Women’s History Book Tag

I have some unconventional answers for this tag. You got to get a little creative when you never dip into fantasy or sci-fi books. This tag was created by Margaret from The Weird Zeal and I found it at The Bookish Life.

Rules:

  • Thank the person who tagged you and link back to their post.
  • Link to the creator’s blog in your post
  • Answer the questions below using only books written by women
  • Feel free to use the same graphics
  • Tag 8 others to take part in the tag

I just recently finished Know My Name by Chanel Miller, and if she isn’t the definition of a warrior, then I don’t know what is. Chanel Miller chronicles her sexual assault by Brock Turner, court proceedings, and the aftermath in this memoir, and it’s one of the most powerful and hard-hitting memoirs I’ve ever read. She holds nothing back, detailing the trauma of doing a rape kit, the hate comments, and the heartbreaking sentencing hearing.


American Royals and its sequel, Majesty, by Katharine McGee tell the story of America’s first queen, if they had decided on a monarchy all those years ago. As the eldest, Beatrice has known her entire life that she will be queen, but when her father dies unexpectedly, she is forced into the role much sooner than she would have liked. This duology also follows Samantha, the wild child younger sister otherwise known as the spare as she falls in love with the one person off limits. This duology is so much fun, I could read an epically long series about the royal Washington family.


The March family is filled with intelligent women from Marmee to Amy. Little Women shows young women different types of intelligence that can reside in one family, as the March girls are all very different. I really noticed this as I read the book again as an adult, and when I saw Greta Gerwig’s adaptation. I always disliked Amy when I was young, but now I sympathize and understand all that she went through during her adolescence.


Honestly there were so many books I could have chosen for Miss Virginia Woolf, but this was at the forefront of my brain. Coming out just last month, Amelia Unabridged, by Ashley Schumacher, took my heart and gave me something so beautiful. This was beautifully written with some incredible imagery. I was so wrapped up into the prose that at times it felt even magical as Amelia described the water on Lake Michigan or the colors and sounds coming from the wind. And that COVER!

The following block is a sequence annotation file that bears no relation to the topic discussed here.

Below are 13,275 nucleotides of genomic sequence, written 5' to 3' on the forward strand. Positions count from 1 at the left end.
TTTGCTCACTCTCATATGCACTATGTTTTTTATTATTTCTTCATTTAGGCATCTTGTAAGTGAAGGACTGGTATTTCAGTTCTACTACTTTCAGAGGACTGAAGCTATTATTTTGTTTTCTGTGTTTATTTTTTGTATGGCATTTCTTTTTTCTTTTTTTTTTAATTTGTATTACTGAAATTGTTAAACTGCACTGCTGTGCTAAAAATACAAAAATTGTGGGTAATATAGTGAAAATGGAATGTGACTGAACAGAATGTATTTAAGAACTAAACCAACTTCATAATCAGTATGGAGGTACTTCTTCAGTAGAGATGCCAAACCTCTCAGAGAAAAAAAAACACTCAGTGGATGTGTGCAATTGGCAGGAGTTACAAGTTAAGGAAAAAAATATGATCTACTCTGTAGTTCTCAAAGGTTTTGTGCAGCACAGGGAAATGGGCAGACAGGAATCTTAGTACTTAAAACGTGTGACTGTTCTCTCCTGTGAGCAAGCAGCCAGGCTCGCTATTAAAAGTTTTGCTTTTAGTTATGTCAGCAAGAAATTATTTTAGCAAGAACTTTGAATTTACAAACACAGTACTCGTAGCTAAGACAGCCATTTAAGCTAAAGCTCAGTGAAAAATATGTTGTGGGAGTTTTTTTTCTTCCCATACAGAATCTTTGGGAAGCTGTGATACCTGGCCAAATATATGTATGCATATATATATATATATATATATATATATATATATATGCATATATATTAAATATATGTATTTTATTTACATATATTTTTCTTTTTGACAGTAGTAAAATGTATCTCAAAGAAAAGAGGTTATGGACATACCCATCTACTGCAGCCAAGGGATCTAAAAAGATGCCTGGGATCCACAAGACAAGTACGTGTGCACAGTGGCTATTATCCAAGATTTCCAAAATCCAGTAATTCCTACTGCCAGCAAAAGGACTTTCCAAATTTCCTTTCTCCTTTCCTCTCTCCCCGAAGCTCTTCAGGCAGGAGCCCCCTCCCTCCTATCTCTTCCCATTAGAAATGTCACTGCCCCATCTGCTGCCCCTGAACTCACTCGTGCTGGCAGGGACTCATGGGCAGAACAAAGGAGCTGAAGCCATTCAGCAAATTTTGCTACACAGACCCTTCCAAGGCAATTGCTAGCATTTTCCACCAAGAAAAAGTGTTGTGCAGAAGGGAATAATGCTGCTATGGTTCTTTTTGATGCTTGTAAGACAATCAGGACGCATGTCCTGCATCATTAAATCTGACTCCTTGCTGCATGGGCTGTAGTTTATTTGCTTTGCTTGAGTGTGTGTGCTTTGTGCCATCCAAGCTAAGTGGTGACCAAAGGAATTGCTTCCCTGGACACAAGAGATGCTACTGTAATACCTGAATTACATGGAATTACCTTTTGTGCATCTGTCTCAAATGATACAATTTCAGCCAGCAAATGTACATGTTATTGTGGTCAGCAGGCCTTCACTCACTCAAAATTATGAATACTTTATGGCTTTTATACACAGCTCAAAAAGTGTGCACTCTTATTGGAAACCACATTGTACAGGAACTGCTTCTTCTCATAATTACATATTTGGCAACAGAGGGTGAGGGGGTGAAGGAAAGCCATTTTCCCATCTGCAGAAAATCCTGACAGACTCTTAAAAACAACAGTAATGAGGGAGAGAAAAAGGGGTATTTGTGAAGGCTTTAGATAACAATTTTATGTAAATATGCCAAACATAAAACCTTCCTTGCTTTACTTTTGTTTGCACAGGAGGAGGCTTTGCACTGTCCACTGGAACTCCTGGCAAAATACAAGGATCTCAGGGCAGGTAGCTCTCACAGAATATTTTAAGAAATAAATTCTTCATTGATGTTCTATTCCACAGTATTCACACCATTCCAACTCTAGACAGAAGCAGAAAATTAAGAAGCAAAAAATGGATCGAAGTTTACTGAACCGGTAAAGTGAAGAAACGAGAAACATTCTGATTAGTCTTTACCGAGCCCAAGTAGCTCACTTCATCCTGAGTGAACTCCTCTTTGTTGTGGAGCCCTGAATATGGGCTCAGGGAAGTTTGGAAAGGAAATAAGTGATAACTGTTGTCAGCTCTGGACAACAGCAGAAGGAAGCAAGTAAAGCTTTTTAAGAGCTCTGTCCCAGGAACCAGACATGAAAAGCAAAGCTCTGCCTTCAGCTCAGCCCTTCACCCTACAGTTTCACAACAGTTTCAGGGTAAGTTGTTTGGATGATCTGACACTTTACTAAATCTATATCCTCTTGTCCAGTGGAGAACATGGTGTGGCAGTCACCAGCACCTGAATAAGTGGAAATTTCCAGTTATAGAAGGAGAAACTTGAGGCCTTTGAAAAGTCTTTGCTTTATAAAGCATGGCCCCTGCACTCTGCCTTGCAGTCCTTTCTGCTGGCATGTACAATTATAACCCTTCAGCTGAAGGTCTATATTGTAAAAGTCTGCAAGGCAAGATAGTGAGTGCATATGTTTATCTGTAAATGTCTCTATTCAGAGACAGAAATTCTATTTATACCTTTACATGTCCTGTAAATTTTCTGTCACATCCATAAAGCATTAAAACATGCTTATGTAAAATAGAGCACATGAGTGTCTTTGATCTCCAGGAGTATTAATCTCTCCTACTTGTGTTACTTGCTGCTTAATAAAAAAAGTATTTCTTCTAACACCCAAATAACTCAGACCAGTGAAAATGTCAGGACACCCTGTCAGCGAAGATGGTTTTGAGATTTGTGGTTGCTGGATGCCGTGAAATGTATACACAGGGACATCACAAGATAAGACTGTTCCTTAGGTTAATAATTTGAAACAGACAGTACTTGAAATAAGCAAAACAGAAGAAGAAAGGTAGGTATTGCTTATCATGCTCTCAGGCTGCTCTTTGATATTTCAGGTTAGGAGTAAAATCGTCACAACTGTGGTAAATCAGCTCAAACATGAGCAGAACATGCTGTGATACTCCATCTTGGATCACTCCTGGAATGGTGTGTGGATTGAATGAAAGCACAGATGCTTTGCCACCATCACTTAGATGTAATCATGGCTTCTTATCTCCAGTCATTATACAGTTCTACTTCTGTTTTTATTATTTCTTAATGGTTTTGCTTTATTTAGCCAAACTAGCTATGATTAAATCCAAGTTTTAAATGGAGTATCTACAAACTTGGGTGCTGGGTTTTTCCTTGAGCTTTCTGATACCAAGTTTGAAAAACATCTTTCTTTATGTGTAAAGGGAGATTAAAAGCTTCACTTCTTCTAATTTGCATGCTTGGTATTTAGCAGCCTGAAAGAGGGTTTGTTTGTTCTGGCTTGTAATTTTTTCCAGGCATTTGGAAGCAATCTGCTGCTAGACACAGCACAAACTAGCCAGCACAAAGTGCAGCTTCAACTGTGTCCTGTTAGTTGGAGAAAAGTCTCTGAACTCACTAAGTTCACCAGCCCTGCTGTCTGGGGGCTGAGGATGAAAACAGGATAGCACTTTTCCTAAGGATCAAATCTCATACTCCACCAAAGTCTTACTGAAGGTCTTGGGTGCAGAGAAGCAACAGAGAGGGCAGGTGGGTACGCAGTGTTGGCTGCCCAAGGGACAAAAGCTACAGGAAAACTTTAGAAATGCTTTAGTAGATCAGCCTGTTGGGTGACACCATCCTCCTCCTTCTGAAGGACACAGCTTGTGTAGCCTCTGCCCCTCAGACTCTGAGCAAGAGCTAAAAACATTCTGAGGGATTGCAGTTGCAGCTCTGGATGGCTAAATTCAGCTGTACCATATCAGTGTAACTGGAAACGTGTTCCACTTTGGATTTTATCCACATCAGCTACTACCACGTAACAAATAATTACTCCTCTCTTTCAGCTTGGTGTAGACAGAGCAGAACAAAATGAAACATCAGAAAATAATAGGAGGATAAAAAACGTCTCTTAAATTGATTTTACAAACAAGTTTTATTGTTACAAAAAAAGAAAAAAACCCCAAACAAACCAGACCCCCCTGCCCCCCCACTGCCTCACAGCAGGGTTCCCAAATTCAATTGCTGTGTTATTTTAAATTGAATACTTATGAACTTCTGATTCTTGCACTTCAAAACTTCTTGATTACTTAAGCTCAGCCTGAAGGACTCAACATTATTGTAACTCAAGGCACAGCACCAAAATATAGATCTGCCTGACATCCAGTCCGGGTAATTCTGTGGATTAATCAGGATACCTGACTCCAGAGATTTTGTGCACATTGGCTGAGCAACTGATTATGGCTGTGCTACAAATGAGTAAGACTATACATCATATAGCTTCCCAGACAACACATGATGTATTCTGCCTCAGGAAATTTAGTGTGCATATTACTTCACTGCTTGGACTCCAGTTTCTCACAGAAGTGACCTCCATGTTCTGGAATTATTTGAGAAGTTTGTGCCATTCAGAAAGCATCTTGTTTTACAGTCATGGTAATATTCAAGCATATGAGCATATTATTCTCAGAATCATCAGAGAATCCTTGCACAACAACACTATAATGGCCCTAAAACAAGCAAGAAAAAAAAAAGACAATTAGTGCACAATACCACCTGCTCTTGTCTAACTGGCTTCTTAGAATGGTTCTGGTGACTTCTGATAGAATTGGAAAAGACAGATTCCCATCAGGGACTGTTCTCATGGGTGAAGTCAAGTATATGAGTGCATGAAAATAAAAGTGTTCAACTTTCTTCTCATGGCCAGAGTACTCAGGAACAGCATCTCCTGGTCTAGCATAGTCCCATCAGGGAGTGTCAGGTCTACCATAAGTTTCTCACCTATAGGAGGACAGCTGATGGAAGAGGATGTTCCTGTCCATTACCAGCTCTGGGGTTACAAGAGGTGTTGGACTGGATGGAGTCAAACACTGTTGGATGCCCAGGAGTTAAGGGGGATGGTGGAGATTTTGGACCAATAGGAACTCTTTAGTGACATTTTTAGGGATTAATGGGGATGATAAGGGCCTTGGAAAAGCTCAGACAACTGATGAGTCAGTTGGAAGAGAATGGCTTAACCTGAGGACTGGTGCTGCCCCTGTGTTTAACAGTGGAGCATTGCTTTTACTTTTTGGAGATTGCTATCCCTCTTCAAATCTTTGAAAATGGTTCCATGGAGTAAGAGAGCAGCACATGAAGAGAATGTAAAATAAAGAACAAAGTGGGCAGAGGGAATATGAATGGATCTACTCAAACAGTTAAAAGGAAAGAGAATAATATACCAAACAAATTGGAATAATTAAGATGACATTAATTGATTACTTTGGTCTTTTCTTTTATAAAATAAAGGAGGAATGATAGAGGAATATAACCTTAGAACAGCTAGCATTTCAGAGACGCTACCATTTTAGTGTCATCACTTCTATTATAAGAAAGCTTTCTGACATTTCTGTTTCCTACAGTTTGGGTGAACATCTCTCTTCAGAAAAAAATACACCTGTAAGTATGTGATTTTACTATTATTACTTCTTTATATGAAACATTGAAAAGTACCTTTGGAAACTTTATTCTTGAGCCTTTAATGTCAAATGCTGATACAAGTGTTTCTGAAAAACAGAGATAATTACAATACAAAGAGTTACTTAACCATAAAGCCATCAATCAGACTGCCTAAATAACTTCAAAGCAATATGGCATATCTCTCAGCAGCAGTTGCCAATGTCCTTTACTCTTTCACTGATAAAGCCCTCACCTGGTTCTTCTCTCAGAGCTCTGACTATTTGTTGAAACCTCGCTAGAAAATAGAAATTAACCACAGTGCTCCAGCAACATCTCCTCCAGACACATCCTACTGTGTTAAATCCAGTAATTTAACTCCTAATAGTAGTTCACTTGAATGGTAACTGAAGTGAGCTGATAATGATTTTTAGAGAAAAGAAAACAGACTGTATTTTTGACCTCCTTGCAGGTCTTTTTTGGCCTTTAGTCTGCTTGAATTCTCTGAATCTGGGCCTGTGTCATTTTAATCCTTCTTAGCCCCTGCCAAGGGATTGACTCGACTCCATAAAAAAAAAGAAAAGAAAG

I mean, come on. No one can say this doesn’t deserve all the love, praise, and attention this received when it came out.


Grown by Tiffany D. Jackson could work in a bunch of categories, but what leads to Enchanted down such a destructive and scary rabbit hole is the fact that she deliberately disobeys her parent in order to get ahead in her career. All she wanted was to be a famous singer, but Korey Fields takes advantage of her drive, her innocence, and willingness to please. This book is outstanding.


I really wish more people talked about Little Universes by Heather Demetrios. This story highlights sisters during the fallout of their parent’s death. Not only was this a gripping story and incredibly heartbreaking, this was beautifully written. You have a destructive sister who is pushing everyone away, while the other is trying to hold on as tight as she can as she’s trying to understand a way to fix everything, as if it was a scientific equation.


Just thinking about We Are Okay by Nina LaCour, makes my heart hurt. Nina LaCour has such a way with words, but how she handles grief and loss, and that it’s okay to sit in the loneliness because everything will be okay at some time. She also explores the confusing time when the line gets blurred between best friend and more than best friend.


I don’t have any book that would traditionally fit this prompt because I only read contemporary, but Grace Porter from Honey Girl by Morgan Rogers has a Phd. in astronomy and the way she talks about the sky makes me feel like I’m in space.


Not only does Amy Poehler inspire me, but she so cool doing it. She is such a badass who started who own improv theater as the only woman in group of guys, in a field of work that is predominately men. She’s hilarious and doesn’t take herself too seriously. She’s all about raising girls up and acknowledging their accomplishments through her website, Amy Poehler’s Smart Girls.

2 thoughts on “Women’s History Book Tag

  1. Thanks so much for doing this tag—I loved reading all your answers! Totally agree with your thoughts on Little Women. I only read it for the first time last year, but I loved how the girls all displayed different kinds of intelligence. And I’ll have to look into Little Universes, because that sounds amazing. We Are Okay makes my heart hurt too! ❤

    Liked by 1 person

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